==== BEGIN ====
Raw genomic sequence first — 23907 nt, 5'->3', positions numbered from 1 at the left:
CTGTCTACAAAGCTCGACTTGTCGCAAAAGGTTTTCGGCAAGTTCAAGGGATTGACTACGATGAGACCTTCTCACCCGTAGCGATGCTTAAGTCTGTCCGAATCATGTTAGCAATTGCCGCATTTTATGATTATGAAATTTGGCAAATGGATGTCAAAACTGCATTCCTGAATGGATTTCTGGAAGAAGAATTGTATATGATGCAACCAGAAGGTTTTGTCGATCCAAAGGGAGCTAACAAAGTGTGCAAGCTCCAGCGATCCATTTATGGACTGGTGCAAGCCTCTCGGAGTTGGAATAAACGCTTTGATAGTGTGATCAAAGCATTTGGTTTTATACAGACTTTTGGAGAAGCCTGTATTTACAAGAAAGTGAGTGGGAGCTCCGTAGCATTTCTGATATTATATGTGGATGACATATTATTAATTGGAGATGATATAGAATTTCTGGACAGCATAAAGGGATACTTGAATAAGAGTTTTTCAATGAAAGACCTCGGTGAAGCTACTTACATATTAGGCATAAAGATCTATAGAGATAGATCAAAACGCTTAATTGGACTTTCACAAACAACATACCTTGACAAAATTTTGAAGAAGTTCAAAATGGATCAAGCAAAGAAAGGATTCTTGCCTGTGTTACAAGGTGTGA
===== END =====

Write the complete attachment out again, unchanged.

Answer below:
Raw genomic sequence first — 23907 nt, 5'->3', positions numbered from 1 at the left:
CTGTCTACAAAGCTCGACTTGTCGCAAAAGGTTTTCGGCAAGTTCAAGGGATTGACTACGATGAGACCTTCTCACCCGTAGCGATGCTTAAGTCTGTCCGAATCATGTTAGCAATTGCCGCATTTTATGATTATGAAATTTGGCAAATGGATGTCAAAACTGCATTCCTGAATGGATTTCTGGAAGAAGAATTGTATATGATGCAACCAGAAGGTTTTGTCGATCCAAAGGGAGCTAACAAAGTGTGCAAGCTCCAGCGATCCATTTATGGACTGGTGCAAGCCTCTCGGAGTTGGAATAAACGCTTTGATAGTGTGATCAAAGCATTTGGTTTTATACAGACTTTTGGAGAAGCCTGTATTTACAAGAAAGTGAGTGGGAGCTCCGTAGCATTTCTGATATTATATGTGGATGACATATTATTAATTGGAGATGATATAGAATTTCTGGACAGCATAAAGGGATACTTGAATAAGAGTTTTTCAATGAAAGACCTCGGTGAAGCTACTTACATATTAGGCATAAAGATCTATAGAGATAGATCAAAACGCTTAATTGGACTTTCACAAACAACATACCTTGACAAAATTTTGAAGAAGTTCAAAATGGATCAAGCAAAGAAAGGATTCTTGCCTGTGTTACAAGGTGTGA